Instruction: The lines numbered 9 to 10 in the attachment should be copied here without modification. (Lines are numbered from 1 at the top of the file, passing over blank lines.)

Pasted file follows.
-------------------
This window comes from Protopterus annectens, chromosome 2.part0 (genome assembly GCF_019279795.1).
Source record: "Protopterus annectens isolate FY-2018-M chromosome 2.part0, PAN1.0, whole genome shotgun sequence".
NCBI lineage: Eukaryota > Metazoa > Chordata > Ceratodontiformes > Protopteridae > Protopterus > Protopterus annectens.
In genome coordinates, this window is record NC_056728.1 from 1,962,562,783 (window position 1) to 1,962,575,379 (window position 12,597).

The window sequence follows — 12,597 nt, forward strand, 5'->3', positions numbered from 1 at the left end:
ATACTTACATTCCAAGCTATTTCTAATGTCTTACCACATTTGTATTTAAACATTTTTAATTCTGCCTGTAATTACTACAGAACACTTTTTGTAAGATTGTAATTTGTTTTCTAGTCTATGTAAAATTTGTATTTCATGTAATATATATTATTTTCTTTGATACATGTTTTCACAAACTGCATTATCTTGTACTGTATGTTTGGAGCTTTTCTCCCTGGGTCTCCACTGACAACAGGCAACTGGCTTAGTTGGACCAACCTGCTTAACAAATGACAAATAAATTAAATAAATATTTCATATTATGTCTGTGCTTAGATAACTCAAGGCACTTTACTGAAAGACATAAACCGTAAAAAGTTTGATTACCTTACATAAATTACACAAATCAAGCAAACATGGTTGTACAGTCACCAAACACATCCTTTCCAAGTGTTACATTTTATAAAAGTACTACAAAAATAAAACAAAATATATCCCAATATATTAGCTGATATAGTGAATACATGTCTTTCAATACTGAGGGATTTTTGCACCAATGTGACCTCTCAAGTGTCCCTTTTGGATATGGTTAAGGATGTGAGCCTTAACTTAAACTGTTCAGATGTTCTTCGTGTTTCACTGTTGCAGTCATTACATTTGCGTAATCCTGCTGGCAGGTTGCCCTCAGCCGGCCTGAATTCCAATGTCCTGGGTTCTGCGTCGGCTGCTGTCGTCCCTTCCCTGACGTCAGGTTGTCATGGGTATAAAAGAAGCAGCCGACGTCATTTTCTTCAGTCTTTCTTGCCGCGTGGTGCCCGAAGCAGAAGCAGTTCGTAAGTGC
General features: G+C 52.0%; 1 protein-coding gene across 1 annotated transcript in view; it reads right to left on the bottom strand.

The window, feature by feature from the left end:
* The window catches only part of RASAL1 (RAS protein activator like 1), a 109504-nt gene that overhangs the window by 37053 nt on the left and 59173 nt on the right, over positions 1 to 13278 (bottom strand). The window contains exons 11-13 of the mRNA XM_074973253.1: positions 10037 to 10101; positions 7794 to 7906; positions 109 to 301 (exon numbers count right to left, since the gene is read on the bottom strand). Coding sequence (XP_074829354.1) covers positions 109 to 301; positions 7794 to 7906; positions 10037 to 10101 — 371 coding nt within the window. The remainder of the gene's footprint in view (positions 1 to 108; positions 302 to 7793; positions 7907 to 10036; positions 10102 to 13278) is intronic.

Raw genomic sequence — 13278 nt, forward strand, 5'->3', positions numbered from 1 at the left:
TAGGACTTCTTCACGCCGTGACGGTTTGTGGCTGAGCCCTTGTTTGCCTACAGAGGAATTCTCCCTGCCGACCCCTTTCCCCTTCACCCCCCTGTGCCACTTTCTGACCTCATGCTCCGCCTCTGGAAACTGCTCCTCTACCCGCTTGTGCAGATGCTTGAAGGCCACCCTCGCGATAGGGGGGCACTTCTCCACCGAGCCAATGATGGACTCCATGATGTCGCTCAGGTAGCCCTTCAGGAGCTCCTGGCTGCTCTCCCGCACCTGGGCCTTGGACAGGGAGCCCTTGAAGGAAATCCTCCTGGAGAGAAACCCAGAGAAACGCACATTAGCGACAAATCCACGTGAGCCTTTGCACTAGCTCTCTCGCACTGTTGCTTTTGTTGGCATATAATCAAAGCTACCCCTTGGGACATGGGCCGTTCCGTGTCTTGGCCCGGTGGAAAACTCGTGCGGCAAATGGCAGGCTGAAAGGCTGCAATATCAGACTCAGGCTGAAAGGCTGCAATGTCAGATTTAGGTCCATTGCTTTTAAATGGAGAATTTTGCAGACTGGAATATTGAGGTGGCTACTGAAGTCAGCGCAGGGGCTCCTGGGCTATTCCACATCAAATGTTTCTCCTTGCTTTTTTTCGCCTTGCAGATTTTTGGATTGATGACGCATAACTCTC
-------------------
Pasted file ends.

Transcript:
* The window catches only part of RASAL1 (RAS protein activator like 1), a 109504-nt gene that overhangs the window by 37053 nt on the left and 59173 nt on the right, over positions 1 to 13278 (bottom strand). The window contains exons 11-13 of the mRNA XM_074973253.1: positions 10037 to 10101; positions 7794 to 7906; positions 109 to 301 (exon numbers count right to left, since the gene is read on the bottom strand). Coding sequence (XP_074829354.1) covers positions 109 to 301; positions 7794 to 7906; positions 10037 to 10101 — 371 coding nt within the window. The remainder of the gene's footprint in view (positions 1 to 108; positions 302 to 7793; positions 7907 to 10036; positions 10102 to 13278) is intronic.

Raw genomic sequence — 13278 nt, forward strand, 5'->3', positions numbered from 1 at the left: